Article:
The survey of 1.4 million full-time workers found that median salaries for women are not only lower than men's at every age, but also begin to plateau much earlier.
Women, on average, stop seeing wage increases between the ages of 35 and 40, when median salary tops out at $49,000. Men, on the other hand, are paid more and more until age 50 to 55, when their wages plateau at $75,000—which incidentally, is the salary at which economists say happiness tops out.
Of course, median salaries do not account for differences in men's and women's job titles, industries, educational backgrounds, and skills. But PayScale also measured the pay gap in a way that controlled for all of these factors (and more) and found that, overall, women make 2.7% less than men—even when they work the same jobs and have the exact same qualifications.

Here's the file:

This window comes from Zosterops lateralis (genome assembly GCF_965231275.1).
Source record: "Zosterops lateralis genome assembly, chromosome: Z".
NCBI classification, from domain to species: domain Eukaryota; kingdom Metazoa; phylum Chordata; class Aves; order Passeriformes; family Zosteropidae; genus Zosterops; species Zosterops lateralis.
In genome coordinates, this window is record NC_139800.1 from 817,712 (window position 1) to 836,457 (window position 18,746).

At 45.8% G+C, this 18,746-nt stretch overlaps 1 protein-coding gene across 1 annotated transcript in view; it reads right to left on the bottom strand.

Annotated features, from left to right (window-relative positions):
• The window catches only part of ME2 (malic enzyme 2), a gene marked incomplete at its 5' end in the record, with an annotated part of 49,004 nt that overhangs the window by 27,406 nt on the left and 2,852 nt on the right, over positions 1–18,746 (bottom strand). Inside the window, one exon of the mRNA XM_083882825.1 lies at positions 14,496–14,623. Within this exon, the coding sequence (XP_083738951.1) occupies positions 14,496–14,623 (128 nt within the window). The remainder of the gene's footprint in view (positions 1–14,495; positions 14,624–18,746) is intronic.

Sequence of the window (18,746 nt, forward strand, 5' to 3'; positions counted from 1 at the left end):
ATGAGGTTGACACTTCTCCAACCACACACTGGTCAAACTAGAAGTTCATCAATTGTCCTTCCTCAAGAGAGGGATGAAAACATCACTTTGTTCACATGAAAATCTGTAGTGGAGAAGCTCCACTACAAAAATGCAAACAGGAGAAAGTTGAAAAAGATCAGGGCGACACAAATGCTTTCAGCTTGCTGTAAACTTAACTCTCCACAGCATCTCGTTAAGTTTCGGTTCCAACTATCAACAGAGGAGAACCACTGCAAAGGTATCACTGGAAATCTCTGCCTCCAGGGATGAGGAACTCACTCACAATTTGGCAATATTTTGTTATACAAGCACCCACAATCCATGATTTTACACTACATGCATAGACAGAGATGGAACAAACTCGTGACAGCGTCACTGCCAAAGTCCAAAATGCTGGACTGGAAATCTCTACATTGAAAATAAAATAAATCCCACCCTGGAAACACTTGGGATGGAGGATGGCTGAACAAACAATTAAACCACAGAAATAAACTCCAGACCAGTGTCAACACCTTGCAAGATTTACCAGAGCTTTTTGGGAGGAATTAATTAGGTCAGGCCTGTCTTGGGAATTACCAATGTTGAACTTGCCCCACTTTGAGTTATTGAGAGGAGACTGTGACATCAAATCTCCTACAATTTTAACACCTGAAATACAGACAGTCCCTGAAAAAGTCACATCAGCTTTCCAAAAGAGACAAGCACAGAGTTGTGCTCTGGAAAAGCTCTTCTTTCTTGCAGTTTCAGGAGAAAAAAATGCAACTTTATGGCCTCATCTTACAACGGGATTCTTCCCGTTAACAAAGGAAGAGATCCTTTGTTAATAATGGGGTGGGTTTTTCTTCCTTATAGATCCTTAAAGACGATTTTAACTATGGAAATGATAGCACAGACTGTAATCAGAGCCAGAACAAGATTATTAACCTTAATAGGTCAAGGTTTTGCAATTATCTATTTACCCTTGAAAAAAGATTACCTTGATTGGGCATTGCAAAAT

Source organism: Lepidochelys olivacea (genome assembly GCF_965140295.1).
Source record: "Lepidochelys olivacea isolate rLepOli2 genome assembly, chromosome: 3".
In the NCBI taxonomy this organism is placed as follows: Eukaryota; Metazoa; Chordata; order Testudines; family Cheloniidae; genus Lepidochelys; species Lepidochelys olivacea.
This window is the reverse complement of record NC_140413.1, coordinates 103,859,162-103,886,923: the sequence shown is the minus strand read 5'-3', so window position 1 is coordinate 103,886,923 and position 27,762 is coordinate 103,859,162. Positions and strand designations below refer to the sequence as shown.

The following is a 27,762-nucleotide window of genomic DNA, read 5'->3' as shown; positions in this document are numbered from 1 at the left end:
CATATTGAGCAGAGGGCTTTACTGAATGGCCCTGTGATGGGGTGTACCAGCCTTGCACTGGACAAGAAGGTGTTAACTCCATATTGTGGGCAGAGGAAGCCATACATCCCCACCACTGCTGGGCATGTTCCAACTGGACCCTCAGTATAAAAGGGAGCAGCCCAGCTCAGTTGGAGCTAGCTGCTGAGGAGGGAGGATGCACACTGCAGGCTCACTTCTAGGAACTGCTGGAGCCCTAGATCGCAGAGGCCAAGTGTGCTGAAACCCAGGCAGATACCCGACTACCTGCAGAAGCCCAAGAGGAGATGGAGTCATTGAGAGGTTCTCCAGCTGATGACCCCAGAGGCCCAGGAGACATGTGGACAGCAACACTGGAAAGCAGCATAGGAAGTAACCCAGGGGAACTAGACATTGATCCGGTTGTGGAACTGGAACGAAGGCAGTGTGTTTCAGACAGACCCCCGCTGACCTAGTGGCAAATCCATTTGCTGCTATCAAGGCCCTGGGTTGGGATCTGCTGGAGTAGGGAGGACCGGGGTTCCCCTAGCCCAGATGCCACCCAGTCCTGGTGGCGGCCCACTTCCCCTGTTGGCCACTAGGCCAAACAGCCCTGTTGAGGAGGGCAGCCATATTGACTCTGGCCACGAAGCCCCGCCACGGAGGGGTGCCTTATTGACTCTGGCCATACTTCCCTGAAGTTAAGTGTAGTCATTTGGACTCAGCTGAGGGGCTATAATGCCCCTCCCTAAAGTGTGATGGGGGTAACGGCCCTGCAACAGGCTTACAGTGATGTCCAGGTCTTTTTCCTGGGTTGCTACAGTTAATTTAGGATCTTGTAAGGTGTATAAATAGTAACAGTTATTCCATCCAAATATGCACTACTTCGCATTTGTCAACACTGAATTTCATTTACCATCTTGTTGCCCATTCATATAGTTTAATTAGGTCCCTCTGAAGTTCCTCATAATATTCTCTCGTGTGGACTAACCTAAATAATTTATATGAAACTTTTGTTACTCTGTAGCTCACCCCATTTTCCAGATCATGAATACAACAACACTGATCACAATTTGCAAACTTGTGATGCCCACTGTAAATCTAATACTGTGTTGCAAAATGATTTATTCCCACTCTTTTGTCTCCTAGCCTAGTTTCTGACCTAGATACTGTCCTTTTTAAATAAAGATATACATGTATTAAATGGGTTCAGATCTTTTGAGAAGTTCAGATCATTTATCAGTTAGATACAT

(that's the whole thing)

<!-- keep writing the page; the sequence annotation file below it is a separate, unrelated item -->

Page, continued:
Women's salaries seem to peak earlier for several reasons, including the fact that marriage and children affect women's pay negatively (while actually improving men's).
The human biases that lead to the pay gap are often subconscious, says Lydia Frank, PayScale's senior director of editorial and marketing. "Managers and colleagues of workers with kids should question their assumptions," she says. She cites one example of an after-work event: "Are you inviting a dad to a basketball game because he is the best with clients, or because you think he's more likely to be free than another employee who is a mom?"
There's another possible explanation for why the pay gap widens with age: Women are less likely to rise to high-paying executive positions. According to the new PayScale data, 45% of men work at management level or higher, while only 37% of women do.
Women who do become executives actually face the biggest pay gaps, however: Executive women are paid 6.1% less than equally qualified men, while non-manager women are paid 2.2% less than their male peers, the survey found.